Elke, The Elephant Whisperer
Written By Myrtle Ryan, Sunday Tribune News / South Africa
May 23, 2004
When Elke Riesterer lays her soothing hands on their bodies, her subjects respond with contented rumbles, swaying motions and a glazed look in the eye.
It might sound like a scene from a massage parlor, or a bout with a physiotherapist, but a too forceful probe of a sensitive spot could leave Riesterer squashed…her patients are elephants.
The technique she uses is Tellington Touch, something more readily associated with dogs and horses, but her healing hands have also helped rhinos, zebras, giraffes, snakes, monkeys, dolphins, cows and giant tortoises.
Born in Germany, for the past six years she’s been attached to the Oakland Zoo in California, where she’s been given the task of enhancing the lives of the elephants, but has also worked with these gentle giants in Thailand and India.
She has paid several visits to Africa, including South Africa (though she has not worked with elephants in our country).
“It was Scuddy, a 6-year-old black rhino at the Daphne Sheldricks orphanage in Kenya, who in 1996 ﬁrst led me on the path of healing the wild creatures of the world,” said Riesterer, who prior to that had worked mainly with horses.
Earlier this year, she spent time at the elephant conservation centre near Lampang in northern Thailand. She was also invited, through the Wildlife Trust of India, to do a stress evaluation of captive elephants in that country.
“It’s pioneer work that I do with elephants, but I feel strongly that it has made a difference,” she said.
The animals in India were far too tense, mainly because of the conditions in which they are kept.
“Chained to a spot with little access to water and food, along with long working hours, they don’t seem to be very happy.”
Riesterer’s technique can last between 15 minutes and an hour. She begins with the elephant’s feet, which are often a problem spot for large roaming animals forced to lead a sedentary life.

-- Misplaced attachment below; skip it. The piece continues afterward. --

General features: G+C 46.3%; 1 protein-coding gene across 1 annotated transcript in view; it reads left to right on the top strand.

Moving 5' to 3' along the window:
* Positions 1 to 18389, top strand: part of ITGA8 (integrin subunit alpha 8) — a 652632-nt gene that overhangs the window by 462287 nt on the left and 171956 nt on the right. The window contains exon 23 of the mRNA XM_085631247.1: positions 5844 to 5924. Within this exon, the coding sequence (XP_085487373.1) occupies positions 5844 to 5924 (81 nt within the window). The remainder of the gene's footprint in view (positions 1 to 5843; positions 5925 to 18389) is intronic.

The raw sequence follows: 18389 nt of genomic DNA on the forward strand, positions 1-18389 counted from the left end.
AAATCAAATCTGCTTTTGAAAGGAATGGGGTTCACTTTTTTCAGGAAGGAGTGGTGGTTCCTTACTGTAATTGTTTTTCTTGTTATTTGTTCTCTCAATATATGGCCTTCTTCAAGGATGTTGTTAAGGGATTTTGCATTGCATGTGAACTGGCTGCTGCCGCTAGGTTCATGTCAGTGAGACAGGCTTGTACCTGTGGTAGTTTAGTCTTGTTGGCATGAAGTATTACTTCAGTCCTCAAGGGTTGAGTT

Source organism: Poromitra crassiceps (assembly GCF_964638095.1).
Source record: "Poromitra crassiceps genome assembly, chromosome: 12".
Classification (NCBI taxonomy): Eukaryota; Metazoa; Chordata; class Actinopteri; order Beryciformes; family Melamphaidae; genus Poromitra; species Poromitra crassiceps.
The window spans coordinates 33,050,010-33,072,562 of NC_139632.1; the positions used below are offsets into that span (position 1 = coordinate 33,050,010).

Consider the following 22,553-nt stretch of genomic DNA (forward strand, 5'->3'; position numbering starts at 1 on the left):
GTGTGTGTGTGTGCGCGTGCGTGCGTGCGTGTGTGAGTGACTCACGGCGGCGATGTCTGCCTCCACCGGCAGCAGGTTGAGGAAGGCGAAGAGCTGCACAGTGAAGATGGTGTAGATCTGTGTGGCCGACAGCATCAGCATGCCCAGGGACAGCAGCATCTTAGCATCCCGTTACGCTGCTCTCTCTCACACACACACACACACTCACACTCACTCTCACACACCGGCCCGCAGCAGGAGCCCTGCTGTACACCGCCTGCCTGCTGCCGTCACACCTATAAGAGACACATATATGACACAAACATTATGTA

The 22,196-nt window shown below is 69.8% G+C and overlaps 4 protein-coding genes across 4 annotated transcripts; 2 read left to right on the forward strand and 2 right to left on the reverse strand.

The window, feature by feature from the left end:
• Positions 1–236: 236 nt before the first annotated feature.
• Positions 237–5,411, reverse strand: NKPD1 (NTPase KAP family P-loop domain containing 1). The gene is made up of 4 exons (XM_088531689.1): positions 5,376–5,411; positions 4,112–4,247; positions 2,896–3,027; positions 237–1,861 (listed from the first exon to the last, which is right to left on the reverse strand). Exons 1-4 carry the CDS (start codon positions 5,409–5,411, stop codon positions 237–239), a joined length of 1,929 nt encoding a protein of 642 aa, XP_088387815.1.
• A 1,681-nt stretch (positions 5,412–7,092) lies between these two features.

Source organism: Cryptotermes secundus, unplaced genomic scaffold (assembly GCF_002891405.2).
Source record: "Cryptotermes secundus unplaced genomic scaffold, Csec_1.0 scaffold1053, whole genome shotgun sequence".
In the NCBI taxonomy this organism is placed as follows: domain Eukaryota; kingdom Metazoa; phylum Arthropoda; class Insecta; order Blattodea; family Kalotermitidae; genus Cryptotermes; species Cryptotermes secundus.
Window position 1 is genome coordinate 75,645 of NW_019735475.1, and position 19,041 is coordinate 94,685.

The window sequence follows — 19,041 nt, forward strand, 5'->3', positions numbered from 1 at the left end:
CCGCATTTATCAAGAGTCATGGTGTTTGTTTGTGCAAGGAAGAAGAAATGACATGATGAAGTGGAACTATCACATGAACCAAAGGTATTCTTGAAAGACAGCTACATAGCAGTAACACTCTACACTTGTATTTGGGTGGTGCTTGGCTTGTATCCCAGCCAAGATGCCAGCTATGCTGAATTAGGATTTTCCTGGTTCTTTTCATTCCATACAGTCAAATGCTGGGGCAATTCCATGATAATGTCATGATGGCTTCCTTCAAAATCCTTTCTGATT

She works up each leg and progresses to the elephant’s ears, then massages the face and tail.
Sometimes she strokes their bodies with a broom, to help calm the nervous system, paying careful attention to the animal’s response.
Being 1.78m tall helps, but she often has to go on tiptoe to reach her subjects. At Oakland Zoo, where she works in a protected contact setting, she stands on a metal bar about 30 cm above the ground.
Speaking about differing reactions from her charges, Riesterer mentioned Krungsee, in Thailand, who had an old injury from stepping on a landmine.
Riesterer said when she moved her hand to Krungsee’s belly she would lift her left rear leg forward, “telling me to go away from that area . . . she did not feel safe with the touch.”
“When an elephant responds to my work, it starts leaning into my hand, closes its eyes or gazes into the distance, and seems to be in a trance-like state.”
It takes a deep breath, makes soft sounds, shows a desire to touch her in return, and often has a bowel movement.
Because these big animals need to move for about 18 hours a day, inactivity often leads to lack of ﬂexibility of the joints.
Working with orphaned, often traumatised, baby elephants has a special place in Riesterer’s heart. She said they nuzzle and push her, lean on her, blow at her, eat her hair and suck on her ﬁngers. They even try to climb into her lap.
“I put emphasis on working their ears to stimulate the immune system, as well as attending to the area of the tail, where in body psychology the emotion of fear is prevalent.”
At Oakland Zoo, she also works with four giant Aldabra tortoises, more than 100 years old. She said these ancients just love to be touched, go up on their toes and stretch every centimetre of their bodies out of their shells in order to savour the sensation to the full.
Shaggy Scottish Highland cattle at the zoo also enjoy the Tellington treatment. Riesterer says within minutes of her laying her hands on them, they are so relaxed, they lie down lazily.
In Thailand, she was often enraged at how aggressively the mahouts treated their charges, shouting orders at them, bullying them, beating them. “I am amazed that the elephants put up with this rough behaviour.”
There’s a camaraderie between the huge mammals. One day, Riesterer visited the animal hospital.
“There Krungsee was having her feet soaked in a blue solution.
“But she was gently, very, very tenderly and sweetly touching a newly arrived, sore and stiff elephant; Pitak, with her trunk.
“We can learn so much from such a touching display.”